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My work explores relationships, beauty and women's identity in a post-feminist era. It is a series of portraits which illustrate the character beneath the surface of small town Canadian women. Each subject has sent intimate digital images of themselves nude, something which now is much more instantaneous than before due to the easiness and accessibility of the internet and digital cameras. These portraits question the distance between subject and viewer and how we look at people. In the artist/model relationship, the women whom I had asked were close friends and had full reign in how they chose to adorn themselves and pose. Aspects of role playing and personal preferences in how they wish to be seen are very revealing and intimate. It is an intimate investigation of women's identity and sexuality in a post feminist era, where a woman can be a sexual object for herself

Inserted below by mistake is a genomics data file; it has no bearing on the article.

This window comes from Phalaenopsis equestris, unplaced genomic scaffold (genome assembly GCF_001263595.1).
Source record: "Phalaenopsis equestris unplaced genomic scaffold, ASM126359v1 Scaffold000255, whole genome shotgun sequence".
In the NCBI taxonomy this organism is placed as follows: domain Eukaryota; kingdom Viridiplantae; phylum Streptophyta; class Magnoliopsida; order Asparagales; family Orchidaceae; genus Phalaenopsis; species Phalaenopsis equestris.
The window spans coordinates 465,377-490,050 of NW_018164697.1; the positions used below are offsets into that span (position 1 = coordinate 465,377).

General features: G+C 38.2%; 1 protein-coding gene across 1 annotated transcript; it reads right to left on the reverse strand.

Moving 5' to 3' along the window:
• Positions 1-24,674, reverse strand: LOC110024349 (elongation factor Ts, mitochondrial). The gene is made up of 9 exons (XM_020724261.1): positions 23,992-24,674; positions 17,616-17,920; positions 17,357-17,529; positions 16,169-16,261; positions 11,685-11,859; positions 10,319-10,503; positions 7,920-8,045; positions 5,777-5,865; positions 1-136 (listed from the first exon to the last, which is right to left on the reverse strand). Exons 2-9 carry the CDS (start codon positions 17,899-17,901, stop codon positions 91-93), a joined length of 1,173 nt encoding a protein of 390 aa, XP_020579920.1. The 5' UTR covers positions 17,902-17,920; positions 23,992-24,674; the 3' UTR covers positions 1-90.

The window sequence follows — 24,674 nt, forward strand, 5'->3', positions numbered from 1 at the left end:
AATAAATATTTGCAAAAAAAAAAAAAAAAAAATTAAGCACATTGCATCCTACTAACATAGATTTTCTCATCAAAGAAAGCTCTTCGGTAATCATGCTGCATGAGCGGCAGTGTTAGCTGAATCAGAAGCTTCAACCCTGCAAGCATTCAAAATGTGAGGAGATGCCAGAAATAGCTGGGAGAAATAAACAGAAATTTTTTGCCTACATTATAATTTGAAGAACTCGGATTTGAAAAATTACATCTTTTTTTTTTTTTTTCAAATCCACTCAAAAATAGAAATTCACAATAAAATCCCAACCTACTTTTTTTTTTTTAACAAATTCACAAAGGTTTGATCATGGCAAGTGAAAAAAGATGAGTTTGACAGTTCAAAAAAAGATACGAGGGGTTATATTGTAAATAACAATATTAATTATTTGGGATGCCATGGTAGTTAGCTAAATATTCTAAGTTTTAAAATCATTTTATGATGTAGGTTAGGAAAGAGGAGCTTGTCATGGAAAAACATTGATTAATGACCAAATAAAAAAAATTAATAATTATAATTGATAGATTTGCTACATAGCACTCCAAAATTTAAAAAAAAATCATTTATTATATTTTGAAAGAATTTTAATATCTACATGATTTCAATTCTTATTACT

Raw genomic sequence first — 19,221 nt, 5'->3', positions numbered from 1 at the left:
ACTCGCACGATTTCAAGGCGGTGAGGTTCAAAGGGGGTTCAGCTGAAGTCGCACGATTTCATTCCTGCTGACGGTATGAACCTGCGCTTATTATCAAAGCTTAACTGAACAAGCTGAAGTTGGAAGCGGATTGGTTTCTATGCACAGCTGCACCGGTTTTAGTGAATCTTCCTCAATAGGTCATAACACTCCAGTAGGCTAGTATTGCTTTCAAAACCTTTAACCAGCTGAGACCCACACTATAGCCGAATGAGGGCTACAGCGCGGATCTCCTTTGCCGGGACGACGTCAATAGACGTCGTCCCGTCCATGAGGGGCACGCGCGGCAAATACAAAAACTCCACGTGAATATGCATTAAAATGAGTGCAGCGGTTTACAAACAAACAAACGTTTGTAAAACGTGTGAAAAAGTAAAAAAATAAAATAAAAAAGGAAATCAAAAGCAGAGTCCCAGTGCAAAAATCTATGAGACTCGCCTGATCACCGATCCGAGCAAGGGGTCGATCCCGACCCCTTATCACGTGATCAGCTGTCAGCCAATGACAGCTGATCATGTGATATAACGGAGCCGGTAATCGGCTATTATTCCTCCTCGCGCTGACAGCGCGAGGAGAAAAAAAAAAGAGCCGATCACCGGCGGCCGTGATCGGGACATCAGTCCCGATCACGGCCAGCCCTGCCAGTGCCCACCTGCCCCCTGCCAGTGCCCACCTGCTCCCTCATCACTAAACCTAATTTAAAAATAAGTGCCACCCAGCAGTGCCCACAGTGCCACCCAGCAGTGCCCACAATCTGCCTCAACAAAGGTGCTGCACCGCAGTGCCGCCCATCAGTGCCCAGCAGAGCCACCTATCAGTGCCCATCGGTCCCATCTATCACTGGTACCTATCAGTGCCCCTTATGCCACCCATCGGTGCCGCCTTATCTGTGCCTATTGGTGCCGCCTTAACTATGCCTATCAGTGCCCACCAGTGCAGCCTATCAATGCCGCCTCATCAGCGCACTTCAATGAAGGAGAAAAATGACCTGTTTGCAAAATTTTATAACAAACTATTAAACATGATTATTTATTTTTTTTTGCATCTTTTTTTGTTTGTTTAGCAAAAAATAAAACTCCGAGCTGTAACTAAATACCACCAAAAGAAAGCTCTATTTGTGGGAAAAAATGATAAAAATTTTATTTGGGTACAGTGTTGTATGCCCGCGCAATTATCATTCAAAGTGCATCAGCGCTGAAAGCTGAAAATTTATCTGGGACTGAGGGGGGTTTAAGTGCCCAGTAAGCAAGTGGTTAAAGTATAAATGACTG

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Comment by Resident Curator on August 19, 2015 at 1:31pm

Curator’s Comments:   


I find these to be interesting portraits that at once embrace Western societies’ sensibilities and expectations about beauty and femininity, as well as defy it.  In particular, Robbehah 9 exerts a general confidence of gesture, while there is a bold graphic quality to the way her bald head fills the picture plane.  I find the light value of the color in the negative space enhances the smooth quality and tone of her skin, while emphasizing the darker linear contours of her features.   I agree with your accompanying text that this series of women is revealing and intimate, for a variety of psychological aspects of distance and gaze.  But I’m not certain what aspects of feminism are rejected, as per the reference to post-feminism?  The question of the “selfie” in the digital age adds another layer of interpretation to the project, as viewers become more familiar with tightly cropped self-referential imagery.

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